2011 – Jenson Button took an amazing win on the last lap from Sebastien Vettel in a wet-dry thriller, Jenson recovering from last place after busy race that saw him clash with team mate Lewis Hamilton resulting in Lewis retirement from the race, incur a drive through penalty for speeding under the safety car, have a further collision with Fernando Alonso that caused Fernando to retire and forced Button to pit. Michael Schumacher shined in one of the better performances of his second stint in F1, looking at one point like he might even be able to push for victory before eventually finishing fourth.
Last year Mercedes were untouchable here with Lewis Hamilton leading from pole to bring home a rather sedate one-two for the Silver Arrows, and if Mercedes can navigate the first corner with both cars intact and in the lead we could be in repeat performance.
Hope springs eternal however, as Renault will bring their upgraded power unit for both Red Bull drivers. Daniel Ricciardo will be desperate to convert his good form into a victory and the team will be just as desperate to make up for the mistakes that have cost him those wins.
Ferrari too will be hopeful they can fight for victory, if not they may find themselves fighting for their future under the demanding leadership of Sergio Marchionne – surely he would not be impressed were Kimi Raikkonen to spin at the chicane for a third consecutive year!
The race has seen several drivers take their maiden grand prix victory here, including current world champion Lewis Hamilton back in 2007 and Daniel Ricciardo in 2014. Michael Schumacher dominated here (as elsewhere) and holds the record for the most wins with 7 – Lewis Hamilton is in second with 4 wins and will surely fancy his chances of making it number 5.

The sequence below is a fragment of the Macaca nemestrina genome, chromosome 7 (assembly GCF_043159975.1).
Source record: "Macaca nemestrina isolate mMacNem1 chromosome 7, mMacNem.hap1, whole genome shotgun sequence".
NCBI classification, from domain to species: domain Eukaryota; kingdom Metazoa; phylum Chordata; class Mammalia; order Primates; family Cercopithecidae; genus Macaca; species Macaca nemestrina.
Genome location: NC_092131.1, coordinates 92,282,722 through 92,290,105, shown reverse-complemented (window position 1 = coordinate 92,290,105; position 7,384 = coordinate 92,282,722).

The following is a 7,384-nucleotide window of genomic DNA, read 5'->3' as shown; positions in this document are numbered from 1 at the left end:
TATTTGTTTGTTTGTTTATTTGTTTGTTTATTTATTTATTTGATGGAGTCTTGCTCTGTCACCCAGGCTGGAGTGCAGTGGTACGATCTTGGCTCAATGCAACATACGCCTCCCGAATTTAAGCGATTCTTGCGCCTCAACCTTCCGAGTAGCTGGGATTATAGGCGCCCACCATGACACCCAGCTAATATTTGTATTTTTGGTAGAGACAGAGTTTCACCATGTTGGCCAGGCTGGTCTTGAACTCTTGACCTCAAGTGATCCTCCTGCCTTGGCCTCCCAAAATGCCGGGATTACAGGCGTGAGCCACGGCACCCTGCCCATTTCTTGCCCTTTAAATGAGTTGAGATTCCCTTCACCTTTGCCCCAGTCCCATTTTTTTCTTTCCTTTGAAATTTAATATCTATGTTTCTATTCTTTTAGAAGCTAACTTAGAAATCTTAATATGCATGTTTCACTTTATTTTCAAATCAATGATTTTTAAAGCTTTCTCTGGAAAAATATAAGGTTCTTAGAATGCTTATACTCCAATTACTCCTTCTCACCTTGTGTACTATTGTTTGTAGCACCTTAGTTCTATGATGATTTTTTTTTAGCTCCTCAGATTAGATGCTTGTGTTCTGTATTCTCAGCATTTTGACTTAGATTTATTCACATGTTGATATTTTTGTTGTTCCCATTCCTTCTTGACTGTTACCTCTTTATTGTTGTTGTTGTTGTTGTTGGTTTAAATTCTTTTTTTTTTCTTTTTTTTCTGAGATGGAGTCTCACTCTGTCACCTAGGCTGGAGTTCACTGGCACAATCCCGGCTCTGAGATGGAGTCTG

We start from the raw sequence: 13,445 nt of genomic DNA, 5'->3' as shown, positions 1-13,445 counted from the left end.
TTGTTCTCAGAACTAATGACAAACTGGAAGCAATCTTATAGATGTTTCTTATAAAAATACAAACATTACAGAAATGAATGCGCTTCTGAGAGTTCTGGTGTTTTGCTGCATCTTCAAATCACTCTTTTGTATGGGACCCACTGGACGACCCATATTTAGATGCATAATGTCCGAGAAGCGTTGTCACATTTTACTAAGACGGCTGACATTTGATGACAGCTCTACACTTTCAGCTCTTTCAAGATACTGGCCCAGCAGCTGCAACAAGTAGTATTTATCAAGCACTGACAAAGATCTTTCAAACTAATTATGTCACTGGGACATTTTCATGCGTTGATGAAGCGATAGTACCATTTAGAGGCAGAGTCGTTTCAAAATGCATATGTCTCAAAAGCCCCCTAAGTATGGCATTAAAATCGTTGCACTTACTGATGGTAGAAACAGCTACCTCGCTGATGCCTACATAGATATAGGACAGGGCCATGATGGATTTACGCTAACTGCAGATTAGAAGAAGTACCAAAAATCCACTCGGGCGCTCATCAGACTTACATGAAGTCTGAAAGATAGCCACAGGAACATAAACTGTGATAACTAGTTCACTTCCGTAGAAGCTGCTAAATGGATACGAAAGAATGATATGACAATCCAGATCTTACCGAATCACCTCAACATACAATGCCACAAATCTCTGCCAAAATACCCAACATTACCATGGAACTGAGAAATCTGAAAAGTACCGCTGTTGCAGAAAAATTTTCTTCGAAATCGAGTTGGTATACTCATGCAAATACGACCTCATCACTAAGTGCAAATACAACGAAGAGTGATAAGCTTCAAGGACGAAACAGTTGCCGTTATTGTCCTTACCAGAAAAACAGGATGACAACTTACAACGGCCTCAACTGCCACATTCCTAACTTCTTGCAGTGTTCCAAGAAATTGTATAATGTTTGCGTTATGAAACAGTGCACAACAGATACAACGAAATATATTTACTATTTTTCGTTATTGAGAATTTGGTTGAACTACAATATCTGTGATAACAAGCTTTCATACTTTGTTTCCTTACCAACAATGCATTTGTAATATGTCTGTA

Canada has a reputation for mixing things up, with safety cars and contact a regular occurrence. Hamilton has had the measure of Rosberg here in terms of pace, and all things equal should still start as favourite…but will all things be equal on race day? Tune in to find out!
GP2 and GP3 will stay in Europe, leaving local categories to provide the entertainment in the run up to the Grand Prix. At time of writing all the events are (still) TBC, but hopefully we will see the F-1600 (small formula cars), Ferrari Challenge and Porsche Cup, along with an appearance from the Olympic torch!
Year Winner Constructor
2015 Lewis Hamilton Mercedes
2014 Daniel Ricciardo Red Bull-Renault
2013 Sebastian Vettel Red Bull-Renault
2012 Lewis Hamilton McLaren-Mercedes
2011 Jenson Button McLaren-Mercedes
2010 Lewis Hamilton McLaren-Mercedes
2008 Robert Kubica BMW Sauber
2007 Lewis Hamilton McLaren-Mercedes
2006 Fernando Alonso Renault
2005 Kimi Räikkönen McLaren-Mercedes